In view of the spherical symmetry, the Laplacian of Vm (in Equation 9.25) which in spherical coordinates has the form

contains only an r dependence, so that we obtain


The solution when r 0 is


One can take into account the delta function source δv by imposing a consistent boundary condition at the origin. With this point of view, KB, in Equation 9.28, is chosen so that the behavior of Vm for r 0 is correct. This condition is introduced by integrating each term in Equation 9.25 through a spherical volume of radius r 0 centered at the origin. The volume integral of the term on the left-hand side of Equation 9.25 is performed by converting it to a surface integral using the divergence theorem of vector analysis. One finds that


(The last step is achieved by substituting from Equation 9.28 for Vm.)
Substituting Equation 9.28 for Vm in the second term of Equation 9.25 gives


whereas the third term


Equation 9.31 follows from the definition of the Dirac delta function δv given for Equation 9.18. Substituting Equations 9.29-9.31 into Equation 9.25 demonstrates that Vm will have the correct behavior in the r neighborhood of the origin if KB satisfies


Substituting Equation 9.32 into Equation 9.28 finally results in


If the scalar function Ψ is defined as


then, from Equations 9.19 and 9.21, we have





and ρtb is the total tissue impedance in the absence of a membrane (referred to as a bulk impedance). We note, in Equation 9.36, that Ψ satisfies a (monodomain) Poisson equation. In fact, Ψ is the field of a point source at the origin and is given by


Since Vm = Φi - Φo, one can express either Φi or Φo in terms of Vm and Ψ by using Equation 9.34. The result is



where Equations 9.33 and 9.37 were substituted into Equation 9.38 and 9.39 to obtain the expressions following the second equal signs. This pair of equations describes the behavior of the component fields. Note that the boundary condition Φi/r = 0 at r 0 is satisfied by Equation 9.38. This condition was implied in formulating Equation 9.19, where the total source current is described as interstitial.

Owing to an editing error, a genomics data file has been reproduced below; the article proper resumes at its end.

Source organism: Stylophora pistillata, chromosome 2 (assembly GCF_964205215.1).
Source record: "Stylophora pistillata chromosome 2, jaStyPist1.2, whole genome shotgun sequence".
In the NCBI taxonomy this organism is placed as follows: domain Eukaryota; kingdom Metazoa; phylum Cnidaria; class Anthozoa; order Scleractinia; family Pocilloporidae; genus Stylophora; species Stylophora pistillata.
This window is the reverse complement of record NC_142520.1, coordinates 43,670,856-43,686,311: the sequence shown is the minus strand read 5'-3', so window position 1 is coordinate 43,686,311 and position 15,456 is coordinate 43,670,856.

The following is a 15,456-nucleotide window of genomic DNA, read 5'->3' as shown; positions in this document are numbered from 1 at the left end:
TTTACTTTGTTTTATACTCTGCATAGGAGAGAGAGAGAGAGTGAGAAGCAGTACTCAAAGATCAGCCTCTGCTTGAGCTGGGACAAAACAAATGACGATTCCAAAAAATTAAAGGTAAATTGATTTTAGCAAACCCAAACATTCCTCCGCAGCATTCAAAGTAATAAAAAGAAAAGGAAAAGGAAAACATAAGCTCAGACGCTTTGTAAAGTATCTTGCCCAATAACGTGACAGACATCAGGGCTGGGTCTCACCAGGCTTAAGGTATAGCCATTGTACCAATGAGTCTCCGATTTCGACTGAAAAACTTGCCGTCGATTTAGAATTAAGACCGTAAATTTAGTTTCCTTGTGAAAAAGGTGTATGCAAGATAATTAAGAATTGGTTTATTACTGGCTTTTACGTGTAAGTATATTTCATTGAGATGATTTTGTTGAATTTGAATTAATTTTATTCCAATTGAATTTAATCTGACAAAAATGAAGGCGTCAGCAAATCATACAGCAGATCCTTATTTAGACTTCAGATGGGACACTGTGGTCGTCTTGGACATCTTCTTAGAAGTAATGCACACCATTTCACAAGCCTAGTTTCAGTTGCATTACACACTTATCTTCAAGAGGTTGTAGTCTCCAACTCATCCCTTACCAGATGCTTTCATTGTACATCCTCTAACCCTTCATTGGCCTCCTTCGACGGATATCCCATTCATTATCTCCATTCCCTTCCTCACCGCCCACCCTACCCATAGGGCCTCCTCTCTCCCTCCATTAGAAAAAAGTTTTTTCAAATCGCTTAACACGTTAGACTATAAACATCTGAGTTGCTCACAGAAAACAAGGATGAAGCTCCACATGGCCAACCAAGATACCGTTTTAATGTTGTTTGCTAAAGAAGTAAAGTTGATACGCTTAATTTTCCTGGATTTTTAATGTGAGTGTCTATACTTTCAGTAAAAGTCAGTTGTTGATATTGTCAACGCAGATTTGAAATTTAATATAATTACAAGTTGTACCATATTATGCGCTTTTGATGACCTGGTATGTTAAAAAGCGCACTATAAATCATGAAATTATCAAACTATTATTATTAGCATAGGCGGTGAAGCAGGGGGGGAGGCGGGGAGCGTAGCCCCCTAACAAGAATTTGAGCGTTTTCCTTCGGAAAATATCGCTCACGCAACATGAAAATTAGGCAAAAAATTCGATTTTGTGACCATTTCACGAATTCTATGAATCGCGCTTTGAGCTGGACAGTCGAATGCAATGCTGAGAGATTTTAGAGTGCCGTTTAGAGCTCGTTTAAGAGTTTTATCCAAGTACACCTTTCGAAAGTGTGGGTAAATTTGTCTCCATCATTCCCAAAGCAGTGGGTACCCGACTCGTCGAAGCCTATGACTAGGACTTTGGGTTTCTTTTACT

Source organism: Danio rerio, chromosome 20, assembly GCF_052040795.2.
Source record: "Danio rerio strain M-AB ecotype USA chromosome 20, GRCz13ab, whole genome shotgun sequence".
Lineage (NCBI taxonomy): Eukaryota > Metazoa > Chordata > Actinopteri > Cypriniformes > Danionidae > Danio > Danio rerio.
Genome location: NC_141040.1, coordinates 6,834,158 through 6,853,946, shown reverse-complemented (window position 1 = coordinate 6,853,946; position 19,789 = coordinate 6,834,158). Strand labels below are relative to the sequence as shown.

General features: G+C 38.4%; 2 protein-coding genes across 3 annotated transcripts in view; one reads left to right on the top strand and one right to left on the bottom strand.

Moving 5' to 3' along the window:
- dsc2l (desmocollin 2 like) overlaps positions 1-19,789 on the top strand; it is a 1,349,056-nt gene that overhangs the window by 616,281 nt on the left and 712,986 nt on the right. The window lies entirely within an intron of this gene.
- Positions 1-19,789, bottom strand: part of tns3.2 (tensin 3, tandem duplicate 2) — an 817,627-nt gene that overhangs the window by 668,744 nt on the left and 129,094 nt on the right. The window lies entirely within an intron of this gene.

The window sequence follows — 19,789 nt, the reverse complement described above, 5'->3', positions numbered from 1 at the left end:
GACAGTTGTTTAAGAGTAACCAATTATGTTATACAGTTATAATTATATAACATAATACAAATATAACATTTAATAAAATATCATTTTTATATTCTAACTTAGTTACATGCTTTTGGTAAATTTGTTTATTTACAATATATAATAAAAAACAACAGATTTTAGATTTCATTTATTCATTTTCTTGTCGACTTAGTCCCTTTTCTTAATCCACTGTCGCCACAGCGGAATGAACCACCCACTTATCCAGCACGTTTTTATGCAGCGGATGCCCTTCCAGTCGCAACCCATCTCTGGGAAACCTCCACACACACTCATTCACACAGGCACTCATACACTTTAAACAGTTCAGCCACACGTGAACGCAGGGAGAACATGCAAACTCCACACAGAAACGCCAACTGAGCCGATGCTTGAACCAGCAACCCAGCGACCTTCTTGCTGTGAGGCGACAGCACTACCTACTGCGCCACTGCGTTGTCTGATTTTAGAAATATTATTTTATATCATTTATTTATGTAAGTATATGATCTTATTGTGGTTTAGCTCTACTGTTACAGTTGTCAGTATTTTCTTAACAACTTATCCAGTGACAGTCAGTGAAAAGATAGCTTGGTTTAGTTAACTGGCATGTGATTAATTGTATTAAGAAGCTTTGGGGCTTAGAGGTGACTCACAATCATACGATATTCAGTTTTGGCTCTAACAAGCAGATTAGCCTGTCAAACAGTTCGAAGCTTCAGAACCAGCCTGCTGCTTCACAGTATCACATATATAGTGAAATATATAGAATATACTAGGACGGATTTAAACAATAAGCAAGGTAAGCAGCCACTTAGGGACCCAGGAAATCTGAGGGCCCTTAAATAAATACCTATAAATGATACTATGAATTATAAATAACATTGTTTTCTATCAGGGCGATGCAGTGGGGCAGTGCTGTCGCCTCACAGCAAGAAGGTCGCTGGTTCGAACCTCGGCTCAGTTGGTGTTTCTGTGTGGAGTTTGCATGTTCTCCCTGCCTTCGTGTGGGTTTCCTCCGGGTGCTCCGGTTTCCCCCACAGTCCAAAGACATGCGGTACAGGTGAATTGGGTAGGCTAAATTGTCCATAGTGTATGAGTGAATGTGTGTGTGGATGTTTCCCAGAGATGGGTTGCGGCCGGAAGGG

For a homogeneous isotropic tissue, the experimental evaluation of its resistivity is often performed using the four-electrode method (Figure 9.5). In this method, four equally spaced electrodes are inserted deep into the tissue. We assume that the overall extent of the electrode system is small compared to its distance to a boundary, so that the volume conductor can be approximated as unlimited in extent (unbounded). The outer electrodes carry an applied current (i.e., Ia and -Ia) whereas the inner electrodes measure the resulting voltage. The resistivity ρ (Heiland, 1940) is given by


where   VZ = measured voltage and
 d = interelectrode spacing

The advantage in the use of the four-electrode method arises from the separation of the current-driving and voltage-measuring circuits. In this arrangement the unknown impedance at the electrode-tissue interface is important only in the voltage- measuring circuit, where it adds a negligible error that depends on the ratio of electrode impedance to input impedance of the amplifier (ordinarily many times greater).